If you’ve ever grown grapes, you know they’re susceptible to fungus and mildews, especially in a wet growing season. “We have a couple of fungi attacking grapes and other crops,” says Nativ. “In order to stop plant diseases, you have to use chemicals, but we’re bringing one alternative. The TTO in the Timorex will do the same job with no residues. What we see around the world is that people will use it as the last spray. If you need to spray with chemicals, you have to do it three weeks before the harvest, but if you need to spray a week before the harvest, you will go for our product, because of the safety.”

Is spraying once before harvest sufficient? “It really depends on the area, especially the weather and the crop,” says Nativ. “In some places you have to spray two to three times during the crop life cycle, and an example would be bananas. In some parts of the world, they’re spraying bananas every 5 to 7 days. It depends on the crop and the disease. If it’s dry, it’s a different situation.”

Biopesticide is a bridge to the future of all organic

Unfortunately, using only a botanical biopesticide today can be problematic for three reasons; by itself, it may not offer the total control a grower needs; many farmers and growers are unfamiliar with its application techniques and don’t understand how to use it; and it tends to be more expensive than traditional chemical biocides, which aren’t considered organic.

Because not all plant diseases respond to TTO alone, STK came up with a hybrid solution—Regev—a combination of the botanical (which is sold separately as Timorex) and a chemical biopesticide. “One of the problems with only the botanical is that it’s sometimes hard for the farmers to adapt it," says Nativ. They already know how to use chemicals, which kill everything—and it’s easy to understand how to apply it. But when you come to the botanical or organic products, a lot of the time you need more information on when to apply it, how to use it—and sometimes the control won’t be 100%, says Nativ.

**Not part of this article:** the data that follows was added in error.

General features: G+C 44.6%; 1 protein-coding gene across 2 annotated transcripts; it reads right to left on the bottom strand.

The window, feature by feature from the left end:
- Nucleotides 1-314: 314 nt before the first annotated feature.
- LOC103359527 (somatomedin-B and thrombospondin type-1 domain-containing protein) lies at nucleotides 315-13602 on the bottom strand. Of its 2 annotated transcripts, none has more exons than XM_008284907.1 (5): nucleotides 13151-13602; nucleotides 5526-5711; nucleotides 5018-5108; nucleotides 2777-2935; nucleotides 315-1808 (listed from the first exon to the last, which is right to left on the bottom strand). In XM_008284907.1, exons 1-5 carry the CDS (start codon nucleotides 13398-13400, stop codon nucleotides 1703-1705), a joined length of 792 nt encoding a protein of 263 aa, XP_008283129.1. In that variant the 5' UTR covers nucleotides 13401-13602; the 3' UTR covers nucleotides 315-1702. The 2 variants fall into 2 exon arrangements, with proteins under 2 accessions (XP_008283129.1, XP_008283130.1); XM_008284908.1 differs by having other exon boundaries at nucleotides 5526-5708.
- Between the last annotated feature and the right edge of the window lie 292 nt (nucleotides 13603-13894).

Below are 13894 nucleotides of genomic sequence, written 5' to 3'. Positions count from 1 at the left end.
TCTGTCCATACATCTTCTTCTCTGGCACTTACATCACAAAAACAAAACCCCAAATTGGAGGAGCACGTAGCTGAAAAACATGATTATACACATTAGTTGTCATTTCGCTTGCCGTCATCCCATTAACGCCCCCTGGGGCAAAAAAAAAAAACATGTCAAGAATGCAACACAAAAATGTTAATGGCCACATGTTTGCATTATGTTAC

Efficacy comparison of Timorex and Regev
In treating brown spot incidence on plants, combined chemical and botanical solutions such as Regev will decrease the occurrence of spotting better than just a botanical alone, for example, Timorex ACT. Source: STK Bio-Ag Technologies


And the botanical solution may only be 85 to 90% effective in just one application—so it’s harder for farmers to understand how to adopt and use it, says Nativ. Growers need to be more patient with the botanical product, but its prices tend to be higher. “We came out Regev, which is a combination of the two—chemical and botanical—which controls plant pathogens by 100%.” Nativ says that Regev often replaces other inorganic products that contain two or more active chemical ingredients in them. The goal is to have a product containing only one active inorganic chemical in it for now, says Nativ.